The effective modeling of electromagnetic waves on unbounded domains by numerical techniques, such as the finite difference or the finite element method, is dependent on the particular absorbing boundary condition used to truncate the computational domain. In 1994, J. P. Berenger created the perfectly matched layer (PML) technique for the reflection-less absorption of electromagnetic waves in the time domain. The PML is an absorbing layer that is placed around the computational domain of interest in order to attenuate outgoing radiation. Berenger showed that his continuous PML model allowed perfect transmission of electromagnetic waves across the interface of the computational domain regardless of the frequency, polarization or angle of incidence of the waves. The waves are then attenuated exponentially with respect to depth into the absorbing layers.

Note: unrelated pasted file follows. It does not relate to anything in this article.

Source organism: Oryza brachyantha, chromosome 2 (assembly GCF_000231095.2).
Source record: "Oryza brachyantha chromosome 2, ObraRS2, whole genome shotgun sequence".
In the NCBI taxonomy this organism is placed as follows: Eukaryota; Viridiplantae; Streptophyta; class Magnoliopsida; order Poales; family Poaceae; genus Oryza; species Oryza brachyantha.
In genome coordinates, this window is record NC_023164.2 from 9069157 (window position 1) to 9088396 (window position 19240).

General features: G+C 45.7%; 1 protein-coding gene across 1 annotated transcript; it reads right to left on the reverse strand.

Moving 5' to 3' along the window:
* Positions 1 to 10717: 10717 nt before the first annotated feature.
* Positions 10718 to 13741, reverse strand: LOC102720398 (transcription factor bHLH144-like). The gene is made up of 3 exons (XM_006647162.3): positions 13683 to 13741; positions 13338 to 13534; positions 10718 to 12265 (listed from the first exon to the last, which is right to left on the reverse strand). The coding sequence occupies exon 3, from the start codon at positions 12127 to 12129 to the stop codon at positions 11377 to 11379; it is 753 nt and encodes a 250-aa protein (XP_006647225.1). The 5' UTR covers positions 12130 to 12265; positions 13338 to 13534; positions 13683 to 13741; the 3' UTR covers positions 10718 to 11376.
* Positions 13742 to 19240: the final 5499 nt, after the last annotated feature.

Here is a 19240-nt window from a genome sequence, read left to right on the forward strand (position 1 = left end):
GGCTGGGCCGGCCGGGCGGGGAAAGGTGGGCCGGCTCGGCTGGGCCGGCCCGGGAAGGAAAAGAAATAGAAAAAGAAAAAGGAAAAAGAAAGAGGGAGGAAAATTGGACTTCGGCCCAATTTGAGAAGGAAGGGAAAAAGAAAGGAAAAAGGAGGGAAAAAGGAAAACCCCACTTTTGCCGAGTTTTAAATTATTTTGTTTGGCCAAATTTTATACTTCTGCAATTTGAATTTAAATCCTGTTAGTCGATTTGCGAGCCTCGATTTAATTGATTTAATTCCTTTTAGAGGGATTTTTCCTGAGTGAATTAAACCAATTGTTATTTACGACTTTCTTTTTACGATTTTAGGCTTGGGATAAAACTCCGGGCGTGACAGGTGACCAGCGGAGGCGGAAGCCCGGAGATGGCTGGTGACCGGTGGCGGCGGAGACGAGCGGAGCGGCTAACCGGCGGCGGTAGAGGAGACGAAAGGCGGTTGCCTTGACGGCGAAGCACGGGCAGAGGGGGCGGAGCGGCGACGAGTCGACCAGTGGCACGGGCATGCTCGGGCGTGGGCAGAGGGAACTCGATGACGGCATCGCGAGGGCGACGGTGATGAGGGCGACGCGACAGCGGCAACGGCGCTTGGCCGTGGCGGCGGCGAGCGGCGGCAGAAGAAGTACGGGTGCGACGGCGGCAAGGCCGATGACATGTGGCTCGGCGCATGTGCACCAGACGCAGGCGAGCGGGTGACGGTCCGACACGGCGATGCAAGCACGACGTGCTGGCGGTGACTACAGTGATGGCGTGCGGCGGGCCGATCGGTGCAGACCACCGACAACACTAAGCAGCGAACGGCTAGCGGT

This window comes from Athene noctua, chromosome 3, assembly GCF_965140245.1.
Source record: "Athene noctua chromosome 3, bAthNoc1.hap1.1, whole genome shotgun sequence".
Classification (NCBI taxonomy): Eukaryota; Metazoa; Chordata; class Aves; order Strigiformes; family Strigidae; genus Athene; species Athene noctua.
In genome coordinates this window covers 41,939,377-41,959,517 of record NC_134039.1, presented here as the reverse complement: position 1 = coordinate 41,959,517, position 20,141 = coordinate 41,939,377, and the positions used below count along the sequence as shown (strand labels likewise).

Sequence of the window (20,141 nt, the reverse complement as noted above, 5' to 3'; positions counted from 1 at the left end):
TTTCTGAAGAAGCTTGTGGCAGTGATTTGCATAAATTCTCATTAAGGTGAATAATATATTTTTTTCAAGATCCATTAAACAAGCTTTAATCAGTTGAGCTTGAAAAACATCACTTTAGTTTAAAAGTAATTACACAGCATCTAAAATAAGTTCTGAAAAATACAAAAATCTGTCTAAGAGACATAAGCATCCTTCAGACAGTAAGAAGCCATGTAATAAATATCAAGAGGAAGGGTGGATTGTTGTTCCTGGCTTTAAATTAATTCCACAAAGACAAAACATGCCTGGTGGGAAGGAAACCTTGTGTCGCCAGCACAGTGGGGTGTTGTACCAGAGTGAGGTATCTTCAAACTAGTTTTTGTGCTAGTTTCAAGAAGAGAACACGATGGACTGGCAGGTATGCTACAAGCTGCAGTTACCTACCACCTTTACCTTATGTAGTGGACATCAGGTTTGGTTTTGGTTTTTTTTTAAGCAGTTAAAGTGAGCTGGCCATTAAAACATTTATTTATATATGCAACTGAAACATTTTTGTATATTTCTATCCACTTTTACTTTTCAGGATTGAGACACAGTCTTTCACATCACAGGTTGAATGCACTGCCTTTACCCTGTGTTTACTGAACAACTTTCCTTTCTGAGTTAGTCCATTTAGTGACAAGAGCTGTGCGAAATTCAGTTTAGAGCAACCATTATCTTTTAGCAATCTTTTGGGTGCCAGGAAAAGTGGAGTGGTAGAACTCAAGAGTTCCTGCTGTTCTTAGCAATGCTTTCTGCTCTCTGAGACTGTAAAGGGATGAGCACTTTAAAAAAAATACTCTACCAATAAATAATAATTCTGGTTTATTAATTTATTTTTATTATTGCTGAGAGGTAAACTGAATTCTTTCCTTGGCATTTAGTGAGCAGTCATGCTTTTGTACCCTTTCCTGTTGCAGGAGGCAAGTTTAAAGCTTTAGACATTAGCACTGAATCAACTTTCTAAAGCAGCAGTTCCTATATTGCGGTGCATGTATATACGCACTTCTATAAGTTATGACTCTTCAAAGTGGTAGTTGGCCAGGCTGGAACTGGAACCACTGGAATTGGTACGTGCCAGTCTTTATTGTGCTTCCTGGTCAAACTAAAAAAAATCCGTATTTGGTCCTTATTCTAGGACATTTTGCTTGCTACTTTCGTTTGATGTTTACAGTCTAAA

The properties of the continuous PML model have been studied extensively and are well documented. Since its original inception in 1994, the PML technique has extended its applicability to areas other than computational electromagnetics such as acoustics and elasticity. In this talk, I will describe the original split field PML technique of Berenger as well as some of the popular modifications of the original method. The mathematical and numerical aspects of the problem will be discussed. Finite difference and mixed finite element methods will be applied to the discretization of the PML in the time domain. The discrete PML will be used to demonstrate wave propagation on unbounded domains in two dimensions.